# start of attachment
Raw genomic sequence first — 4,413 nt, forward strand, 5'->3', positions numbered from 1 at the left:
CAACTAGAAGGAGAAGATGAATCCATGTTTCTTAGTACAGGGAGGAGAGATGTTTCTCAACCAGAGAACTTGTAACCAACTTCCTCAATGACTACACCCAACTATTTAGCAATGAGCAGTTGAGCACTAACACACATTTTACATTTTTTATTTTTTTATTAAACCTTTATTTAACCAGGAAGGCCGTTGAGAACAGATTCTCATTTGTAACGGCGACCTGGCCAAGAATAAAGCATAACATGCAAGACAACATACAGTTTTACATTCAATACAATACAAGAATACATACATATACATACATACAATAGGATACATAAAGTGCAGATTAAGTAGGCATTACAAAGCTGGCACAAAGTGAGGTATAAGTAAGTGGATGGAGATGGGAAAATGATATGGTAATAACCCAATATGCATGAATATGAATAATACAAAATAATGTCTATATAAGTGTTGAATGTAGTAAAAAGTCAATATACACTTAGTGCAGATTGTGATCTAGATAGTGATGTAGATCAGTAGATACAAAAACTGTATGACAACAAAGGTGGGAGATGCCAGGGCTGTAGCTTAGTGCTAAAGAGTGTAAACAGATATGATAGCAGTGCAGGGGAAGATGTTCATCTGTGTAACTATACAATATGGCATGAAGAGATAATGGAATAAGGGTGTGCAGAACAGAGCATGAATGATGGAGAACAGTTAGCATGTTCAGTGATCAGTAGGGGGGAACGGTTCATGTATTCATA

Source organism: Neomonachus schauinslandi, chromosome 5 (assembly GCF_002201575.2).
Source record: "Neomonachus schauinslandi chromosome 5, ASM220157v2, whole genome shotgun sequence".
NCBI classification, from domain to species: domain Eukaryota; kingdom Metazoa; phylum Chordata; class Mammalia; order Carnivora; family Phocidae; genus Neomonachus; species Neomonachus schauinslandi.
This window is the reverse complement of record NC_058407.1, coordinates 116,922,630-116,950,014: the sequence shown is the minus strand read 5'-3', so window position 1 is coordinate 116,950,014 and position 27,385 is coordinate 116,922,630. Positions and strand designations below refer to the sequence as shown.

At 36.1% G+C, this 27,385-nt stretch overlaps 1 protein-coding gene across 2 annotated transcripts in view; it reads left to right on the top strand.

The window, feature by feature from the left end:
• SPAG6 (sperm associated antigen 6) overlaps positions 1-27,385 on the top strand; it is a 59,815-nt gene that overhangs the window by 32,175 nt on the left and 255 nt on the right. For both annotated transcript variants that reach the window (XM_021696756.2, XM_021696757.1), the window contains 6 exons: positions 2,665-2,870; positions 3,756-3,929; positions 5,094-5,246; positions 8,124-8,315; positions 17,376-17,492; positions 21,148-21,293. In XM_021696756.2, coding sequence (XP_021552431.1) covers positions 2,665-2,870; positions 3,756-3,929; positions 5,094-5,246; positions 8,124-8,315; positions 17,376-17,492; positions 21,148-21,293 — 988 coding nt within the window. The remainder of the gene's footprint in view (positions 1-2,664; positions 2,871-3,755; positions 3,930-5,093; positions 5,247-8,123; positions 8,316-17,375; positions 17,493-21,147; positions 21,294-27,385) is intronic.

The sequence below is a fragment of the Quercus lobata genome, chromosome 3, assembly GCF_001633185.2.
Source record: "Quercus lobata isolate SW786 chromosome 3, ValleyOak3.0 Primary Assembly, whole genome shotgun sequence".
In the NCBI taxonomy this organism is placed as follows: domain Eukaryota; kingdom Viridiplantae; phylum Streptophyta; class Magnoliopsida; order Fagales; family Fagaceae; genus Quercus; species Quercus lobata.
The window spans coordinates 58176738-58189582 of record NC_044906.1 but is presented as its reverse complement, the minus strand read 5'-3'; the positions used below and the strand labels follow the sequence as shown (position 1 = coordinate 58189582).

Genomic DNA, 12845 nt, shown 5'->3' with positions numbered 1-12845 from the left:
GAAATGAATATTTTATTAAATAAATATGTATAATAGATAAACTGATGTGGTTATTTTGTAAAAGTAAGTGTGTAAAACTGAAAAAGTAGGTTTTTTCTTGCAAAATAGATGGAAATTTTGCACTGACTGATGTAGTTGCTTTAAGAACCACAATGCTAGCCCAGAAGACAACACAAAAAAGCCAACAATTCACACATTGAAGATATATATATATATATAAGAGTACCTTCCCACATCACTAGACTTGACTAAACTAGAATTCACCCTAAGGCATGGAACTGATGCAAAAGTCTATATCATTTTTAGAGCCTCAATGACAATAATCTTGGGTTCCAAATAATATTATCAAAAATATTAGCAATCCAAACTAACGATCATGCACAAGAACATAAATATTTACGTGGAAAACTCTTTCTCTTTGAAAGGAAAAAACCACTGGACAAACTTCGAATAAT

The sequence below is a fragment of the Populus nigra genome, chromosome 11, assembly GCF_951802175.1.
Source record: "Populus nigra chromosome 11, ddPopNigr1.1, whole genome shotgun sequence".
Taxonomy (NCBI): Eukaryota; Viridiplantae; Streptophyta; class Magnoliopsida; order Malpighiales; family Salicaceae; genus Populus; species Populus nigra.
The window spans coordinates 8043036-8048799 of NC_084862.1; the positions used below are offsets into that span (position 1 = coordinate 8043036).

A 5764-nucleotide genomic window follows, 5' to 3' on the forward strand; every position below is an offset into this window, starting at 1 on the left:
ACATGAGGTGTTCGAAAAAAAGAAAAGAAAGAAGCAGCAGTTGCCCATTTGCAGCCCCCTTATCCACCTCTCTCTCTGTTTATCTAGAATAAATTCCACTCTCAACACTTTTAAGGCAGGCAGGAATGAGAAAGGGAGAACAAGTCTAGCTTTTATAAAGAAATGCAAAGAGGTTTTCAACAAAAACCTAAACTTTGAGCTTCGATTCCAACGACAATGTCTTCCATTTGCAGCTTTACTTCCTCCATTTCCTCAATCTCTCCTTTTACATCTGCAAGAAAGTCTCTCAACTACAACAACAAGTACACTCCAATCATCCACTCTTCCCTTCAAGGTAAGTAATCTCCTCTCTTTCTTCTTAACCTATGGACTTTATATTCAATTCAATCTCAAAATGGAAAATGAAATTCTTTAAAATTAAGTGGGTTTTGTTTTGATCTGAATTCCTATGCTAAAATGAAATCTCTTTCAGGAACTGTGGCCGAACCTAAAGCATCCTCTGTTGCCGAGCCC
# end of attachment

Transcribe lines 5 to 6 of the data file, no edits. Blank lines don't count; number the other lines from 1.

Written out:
NCBI classification, from domain to species: domain Eukaryota; kingdom Metazoa; phylum Chordata; class Mammalia; order Carnivora; family Phocidae; genus Neomonachus; species Neomonachus schauinslandi.
This window is the reverse complement of record NC_058407.1, coordinates 116,922,630-116,950,014: the sequence shown is the minus strand read 5'-3', so window position 1 is coordinate 116,950,014 and position 27,385 is coordinate 116,922,630. Positions and strand designations below refer to the sequence as shown.